Fitzgerald wrote to her husband, “Scott -- there's nothing in all the world I want but you -- and your precious love -- All the material things are nothing. I'd just hate to live a sordid, colorless existence -- because you'd soon love me less -- and less -- and I'd do anything -- anything -- to keep your heart for my own -- I don't want to live -- I want to love first, and live incidentally.”
Those wordsmiths lived in an era when love letters were sometimes daily indulgences. And while the e-mail age has made faraway friends and long-lost lovers feel closer, the chapters of our romances have suffered from the brief and impersonal nature of text messages and Internet chat capabilities. If that is too dramatic, I’m confident you’ll agree that at least the history of our great modern love stories have been undermined.
I encourage you all – us all – to change that. Don’t just quote the ancients, and jot down the beatings of a dead poet’s heart. And if you must, at least add some sentiment of your own. It doesn’t have to be Keats. It doesn’t have to be Fitzgerald.
It just has to have heart. And yes, especially on Valentine’s Day.
Thursday, February 11, 2010
By Scott Beveridge
WEBSTER, Pa. – Catherine Piscitelli is one example of someone having enough smarts to leave her home when the utilities go dead during a hellish snowstorm.
Without cable television and electricity, she was staying with relatives yesterday when heavy snow and ice in the wake of Stormageddon caused her house to begin to collapse along Route 136 in Forward Township, Pa.
So maybe there are people who can be thankful that the utilities have been a little slow in finding enough help to return these expensive modern conveniences to the thousands of houses that became cold and dark amid this natural disaster.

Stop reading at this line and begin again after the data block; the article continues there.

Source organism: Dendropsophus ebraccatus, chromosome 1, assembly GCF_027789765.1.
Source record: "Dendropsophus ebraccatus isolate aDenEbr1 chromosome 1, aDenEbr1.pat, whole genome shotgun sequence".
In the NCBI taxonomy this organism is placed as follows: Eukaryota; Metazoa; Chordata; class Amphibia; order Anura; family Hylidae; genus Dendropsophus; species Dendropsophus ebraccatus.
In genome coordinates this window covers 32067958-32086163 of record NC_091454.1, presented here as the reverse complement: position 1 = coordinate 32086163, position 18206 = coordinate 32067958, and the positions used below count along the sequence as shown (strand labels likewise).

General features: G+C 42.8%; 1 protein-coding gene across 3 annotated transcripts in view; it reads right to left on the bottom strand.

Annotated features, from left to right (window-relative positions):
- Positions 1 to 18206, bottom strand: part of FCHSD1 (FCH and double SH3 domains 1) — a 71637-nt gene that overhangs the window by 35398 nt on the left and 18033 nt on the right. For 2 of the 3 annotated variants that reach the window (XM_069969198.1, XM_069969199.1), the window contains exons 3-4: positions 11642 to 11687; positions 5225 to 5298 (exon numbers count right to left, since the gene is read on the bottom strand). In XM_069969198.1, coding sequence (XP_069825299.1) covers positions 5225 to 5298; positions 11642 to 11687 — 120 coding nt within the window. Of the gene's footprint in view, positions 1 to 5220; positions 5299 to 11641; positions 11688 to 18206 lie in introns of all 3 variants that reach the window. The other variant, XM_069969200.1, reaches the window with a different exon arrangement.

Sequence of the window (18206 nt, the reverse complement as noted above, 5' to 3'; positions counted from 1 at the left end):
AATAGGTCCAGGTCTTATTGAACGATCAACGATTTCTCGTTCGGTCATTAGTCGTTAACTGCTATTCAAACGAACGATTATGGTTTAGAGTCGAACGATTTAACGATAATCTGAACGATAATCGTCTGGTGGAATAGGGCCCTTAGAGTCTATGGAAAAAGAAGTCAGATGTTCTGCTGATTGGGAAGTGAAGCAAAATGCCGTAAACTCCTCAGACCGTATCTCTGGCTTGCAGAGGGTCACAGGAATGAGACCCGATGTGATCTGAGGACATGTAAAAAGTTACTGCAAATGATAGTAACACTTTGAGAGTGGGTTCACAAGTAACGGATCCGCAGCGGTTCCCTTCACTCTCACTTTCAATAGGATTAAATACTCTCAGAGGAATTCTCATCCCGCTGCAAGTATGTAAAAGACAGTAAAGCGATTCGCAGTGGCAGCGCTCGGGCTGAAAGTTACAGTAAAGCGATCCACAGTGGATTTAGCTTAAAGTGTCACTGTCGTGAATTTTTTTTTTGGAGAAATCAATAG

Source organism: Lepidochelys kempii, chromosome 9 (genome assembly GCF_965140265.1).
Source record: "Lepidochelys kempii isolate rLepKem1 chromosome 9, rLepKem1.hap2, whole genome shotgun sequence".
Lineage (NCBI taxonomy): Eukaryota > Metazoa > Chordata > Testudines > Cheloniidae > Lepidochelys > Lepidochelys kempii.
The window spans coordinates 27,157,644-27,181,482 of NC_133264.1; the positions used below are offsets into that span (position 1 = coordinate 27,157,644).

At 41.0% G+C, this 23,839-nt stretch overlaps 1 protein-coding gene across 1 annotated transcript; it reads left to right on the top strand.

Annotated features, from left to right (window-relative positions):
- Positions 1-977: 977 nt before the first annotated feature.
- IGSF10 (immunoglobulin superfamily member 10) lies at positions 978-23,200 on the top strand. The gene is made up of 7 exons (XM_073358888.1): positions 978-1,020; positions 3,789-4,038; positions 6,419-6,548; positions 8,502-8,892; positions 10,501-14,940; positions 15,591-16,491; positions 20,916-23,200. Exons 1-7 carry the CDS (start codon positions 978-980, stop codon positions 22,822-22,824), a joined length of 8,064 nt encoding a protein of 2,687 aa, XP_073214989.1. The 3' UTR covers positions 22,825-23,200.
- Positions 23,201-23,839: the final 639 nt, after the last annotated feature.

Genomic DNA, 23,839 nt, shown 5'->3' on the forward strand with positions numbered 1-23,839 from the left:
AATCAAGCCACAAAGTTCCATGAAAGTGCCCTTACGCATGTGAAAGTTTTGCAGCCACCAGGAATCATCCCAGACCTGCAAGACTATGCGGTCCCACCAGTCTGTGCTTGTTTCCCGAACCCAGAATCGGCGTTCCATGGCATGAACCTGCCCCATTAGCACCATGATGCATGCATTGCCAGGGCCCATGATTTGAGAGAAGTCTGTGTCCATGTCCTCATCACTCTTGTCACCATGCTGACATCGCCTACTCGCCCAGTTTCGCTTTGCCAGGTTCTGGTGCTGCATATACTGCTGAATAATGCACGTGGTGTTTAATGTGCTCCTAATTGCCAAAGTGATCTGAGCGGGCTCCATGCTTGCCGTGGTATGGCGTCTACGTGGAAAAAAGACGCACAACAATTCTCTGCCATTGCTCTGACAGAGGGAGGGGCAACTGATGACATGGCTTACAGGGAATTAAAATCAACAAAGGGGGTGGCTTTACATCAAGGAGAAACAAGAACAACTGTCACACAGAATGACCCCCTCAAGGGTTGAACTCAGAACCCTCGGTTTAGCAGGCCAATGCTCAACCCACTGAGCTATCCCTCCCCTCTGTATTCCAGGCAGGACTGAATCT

While others still whine about their more-insignificant problems, I have been witnessing recent acts of kindness that have become few and far behind in the years preceding these nasty storm fronts that began Friday and continue to terrorize the Northeast.
Strangers actually are smiling and talking to each other in convenience stores because they don’t have televisions and the Internet at home to separate themselves from socializing.
My terrific neighbor and his son surprised me with the gift of shoveling out the foot of my snowplowed-in driveway the morning after the first storm left behind as many as 2 feet of snow. Another friend tonight told me the story of how a guy we know rescued some folks in his truck, only to have it break down, and now he is sick with a cold or flu from spending so much time outside.
Thankfully, my power was restored yesterday afternoon. And, Comcast has a crew imported from Ohio working right now in my tiny village in the frigid cold to rewire this community.
Meanwhile, fellow blogger Amanda Gillooly has a post to this blog ready for tomorrow with colorful musings about love and Valentine’s Day that falls on Sunday. That will be a welcomed relief from this nightmare at a time when we, here, can all use a little more loving and a lot less bitching.
Wednesday, February 10, 2010
By Scott Beveridge